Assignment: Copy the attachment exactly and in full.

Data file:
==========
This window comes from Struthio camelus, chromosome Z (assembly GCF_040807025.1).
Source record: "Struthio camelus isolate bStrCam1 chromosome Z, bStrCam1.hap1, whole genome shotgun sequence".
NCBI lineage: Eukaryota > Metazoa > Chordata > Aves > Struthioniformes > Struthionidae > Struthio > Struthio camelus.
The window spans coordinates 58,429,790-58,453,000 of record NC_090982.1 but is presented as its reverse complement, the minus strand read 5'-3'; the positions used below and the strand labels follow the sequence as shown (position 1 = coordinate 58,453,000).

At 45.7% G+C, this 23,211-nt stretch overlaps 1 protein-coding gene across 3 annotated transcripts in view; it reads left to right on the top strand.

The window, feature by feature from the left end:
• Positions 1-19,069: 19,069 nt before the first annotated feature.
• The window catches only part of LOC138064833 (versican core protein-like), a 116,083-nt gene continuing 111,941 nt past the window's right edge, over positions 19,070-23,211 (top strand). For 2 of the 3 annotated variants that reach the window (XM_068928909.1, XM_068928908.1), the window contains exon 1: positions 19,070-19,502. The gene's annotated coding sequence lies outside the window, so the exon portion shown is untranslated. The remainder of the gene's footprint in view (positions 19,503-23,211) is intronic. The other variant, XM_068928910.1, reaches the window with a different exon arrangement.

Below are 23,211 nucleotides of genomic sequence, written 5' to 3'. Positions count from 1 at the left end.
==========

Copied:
This window comes from Struthio camelus, chromosome Z (assembly GCF_040807025.1).
Source record: "Struthio camelus isolate bStrCam1 chromosome Z, bStrCam1.hap1, whole genome shotgun sequence".
NCBI lineage: Eukaryota > Metazoa > Chordata > Aves > Struthioniformes > Struthionidae > Struthio > Struthio camelus.
The window spans coordinates 58,429,790-58,453,000 of record NC_090982.1 but is presented as its reverse complement, the minus strand read 5'-3'; the positions used below and the strand labels follow the sequence as shown (position 1 = coordinate 58,453,000).

At 45.7% G+C, this 23,211-nt stretch overlaps 1 protein-coding gene across 3 annotated transcripts in view; it reads left to right on the top strand.

The window, feature by feature from the left end:
• Positions 1-19,069: 19,069 nt before the first annotated feature.
• The window catches only part of LOC138064833 (versican core protein-like), a 116,083-nt gene continuing 111,941 nt past the window's right edge, over positions 19,070-23,211 (top strand). For 2 of the 3 annotated variants that reach the window (XM_068928909.1, XM_068928908.1), the window contains exon 1: positions 19,070-19,502. The gene's annotated coding sequence lies outside the window, so the exon portion shown is untranslated. The remainder of the gene's footprint in view (positions 19,503-23,211) is intronic. The other variant, XM_068928910.1, reaches the window with a different exon arrangement.

Below are 23,211 nucleotides of genomic sequence, written 5' to 3'. Positions count from 1 at the left end.